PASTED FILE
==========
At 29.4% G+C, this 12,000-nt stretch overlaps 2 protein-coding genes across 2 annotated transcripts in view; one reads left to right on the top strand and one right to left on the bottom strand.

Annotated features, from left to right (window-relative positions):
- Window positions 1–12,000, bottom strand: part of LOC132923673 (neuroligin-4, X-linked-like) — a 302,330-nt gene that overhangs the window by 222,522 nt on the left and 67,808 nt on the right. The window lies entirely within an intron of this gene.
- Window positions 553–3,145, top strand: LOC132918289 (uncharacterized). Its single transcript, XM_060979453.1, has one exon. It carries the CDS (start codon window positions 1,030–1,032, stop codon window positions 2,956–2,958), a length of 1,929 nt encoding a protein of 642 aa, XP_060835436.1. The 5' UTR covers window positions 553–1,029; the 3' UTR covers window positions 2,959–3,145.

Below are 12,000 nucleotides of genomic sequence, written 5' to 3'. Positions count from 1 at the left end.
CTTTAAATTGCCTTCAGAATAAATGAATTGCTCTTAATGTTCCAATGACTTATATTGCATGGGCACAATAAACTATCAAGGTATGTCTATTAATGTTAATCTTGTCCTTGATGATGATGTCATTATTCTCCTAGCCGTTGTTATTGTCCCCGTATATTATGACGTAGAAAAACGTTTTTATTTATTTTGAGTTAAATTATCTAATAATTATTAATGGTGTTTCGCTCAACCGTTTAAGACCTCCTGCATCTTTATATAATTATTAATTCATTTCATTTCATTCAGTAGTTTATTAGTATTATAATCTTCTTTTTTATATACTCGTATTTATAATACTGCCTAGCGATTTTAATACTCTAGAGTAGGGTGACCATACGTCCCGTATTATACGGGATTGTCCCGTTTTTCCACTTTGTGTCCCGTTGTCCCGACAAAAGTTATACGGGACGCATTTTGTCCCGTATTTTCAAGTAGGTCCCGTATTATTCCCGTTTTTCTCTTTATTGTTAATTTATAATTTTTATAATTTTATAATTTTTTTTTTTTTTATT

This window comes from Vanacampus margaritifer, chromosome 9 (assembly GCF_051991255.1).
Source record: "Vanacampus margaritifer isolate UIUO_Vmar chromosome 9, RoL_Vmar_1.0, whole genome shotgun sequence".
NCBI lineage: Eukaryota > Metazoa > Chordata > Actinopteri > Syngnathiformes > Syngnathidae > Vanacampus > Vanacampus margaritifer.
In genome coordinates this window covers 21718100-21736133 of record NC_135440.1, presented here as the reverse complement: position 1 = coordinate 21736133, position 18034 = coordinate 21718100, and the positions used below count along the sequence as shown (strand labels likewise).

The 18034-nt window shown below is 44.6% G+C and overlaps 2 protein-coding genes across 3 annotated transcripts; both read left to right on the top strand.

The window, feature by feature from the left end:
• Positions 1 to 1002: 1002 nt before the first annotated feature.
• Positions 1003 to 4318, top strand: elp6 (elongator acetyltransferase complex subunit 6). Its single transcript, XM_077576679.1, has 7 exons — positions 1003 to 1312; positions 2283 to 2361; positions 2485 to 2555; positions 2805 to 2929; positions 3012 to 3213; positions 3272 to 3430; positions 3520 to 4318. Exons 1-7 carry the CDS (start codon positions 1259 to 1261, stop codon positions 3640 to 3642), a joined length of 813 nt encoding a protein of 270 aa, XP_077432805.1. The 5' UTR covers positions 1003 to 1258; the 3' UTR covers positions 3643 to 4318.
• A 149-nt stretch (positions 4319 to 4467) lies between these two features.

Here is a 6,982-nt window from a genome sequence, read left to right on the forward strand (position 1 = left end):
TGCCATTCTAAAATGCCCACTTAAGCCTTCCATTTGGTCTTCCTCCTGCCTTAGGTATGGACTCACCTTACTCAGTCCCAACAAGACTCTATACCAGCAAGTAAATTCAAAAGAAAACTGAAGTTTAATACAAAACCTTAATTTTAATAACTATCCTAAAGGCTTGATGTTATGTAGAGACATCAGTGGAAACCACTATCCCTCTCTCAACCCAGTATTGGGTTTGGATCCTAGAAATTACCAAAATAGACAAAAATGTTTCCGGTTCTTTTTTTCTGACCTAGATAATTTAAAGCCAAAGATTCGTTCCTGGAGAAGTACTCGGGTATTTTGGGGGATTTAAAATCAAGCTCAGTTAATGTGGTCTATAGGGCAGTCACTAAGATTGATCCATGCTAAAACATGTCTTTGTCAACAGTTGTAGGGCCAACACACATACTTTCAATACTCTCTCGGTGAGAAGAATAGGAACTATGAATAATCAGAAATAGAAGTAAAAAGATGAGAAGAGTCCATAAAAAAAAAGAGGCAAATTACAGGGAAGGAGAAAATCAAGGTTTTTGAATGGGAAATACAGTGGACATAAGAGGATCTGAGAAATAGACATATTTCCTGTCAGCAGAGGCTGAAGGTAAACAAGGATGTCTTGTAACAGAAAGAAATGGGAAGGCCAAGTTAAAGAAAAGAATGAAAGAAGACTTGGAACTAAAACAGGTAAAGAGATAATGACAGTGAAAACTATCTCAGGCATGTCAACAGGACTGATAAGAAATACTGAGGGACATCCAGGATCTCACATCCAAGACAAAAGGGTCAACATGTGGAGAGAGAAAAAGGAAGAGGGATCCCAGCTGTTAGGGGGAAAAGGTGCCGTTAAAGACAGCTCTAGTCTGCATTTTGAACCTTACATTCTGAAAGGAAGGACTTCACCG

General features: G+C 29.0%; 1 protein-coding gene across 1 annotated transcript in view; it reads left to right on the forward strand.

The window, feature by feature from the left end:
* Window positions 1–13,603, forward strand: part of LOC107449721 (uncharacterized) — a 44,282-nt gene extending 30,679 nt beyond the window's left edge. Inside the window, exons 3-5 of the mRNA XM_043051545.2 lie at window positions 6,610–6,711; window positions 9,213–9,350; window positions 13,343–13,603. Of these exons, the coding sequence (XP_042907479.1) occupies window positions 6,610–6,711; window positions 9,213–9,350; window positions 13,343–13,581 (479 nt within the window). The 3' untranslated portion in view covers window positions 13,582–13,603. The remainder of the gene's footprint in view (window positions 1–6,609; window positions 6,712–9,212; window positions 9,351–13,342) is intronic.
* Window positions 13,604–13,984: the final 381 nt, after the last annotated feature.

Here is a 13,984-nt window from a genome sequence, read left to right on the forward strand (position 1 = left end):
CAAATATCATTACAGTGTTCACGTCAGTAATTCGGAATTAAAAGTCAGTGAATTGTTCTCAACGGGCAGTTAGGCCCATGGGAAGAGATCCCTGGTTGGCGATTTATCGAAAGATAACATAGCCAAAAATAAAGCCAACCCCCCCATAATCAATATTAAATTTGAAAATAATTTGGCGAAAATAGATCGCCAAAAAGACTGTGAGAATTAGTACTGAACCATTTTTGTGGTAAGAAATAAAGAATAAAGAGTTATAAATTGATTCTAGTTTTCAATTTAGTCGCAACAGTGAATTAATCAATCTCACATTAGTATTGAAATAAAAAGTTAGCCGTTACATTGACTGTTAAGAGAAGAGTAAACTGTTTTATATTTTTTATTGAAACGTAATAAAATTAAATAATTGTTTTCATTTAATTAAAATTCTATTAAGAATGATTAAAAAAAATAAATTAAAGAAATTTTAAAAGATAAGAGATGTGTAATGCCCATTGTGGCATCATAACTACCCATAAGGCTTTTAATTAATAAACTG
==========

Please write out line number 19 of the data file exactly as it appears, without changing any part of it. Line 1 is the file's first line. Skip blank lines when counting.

The window, feature by feature from the left end: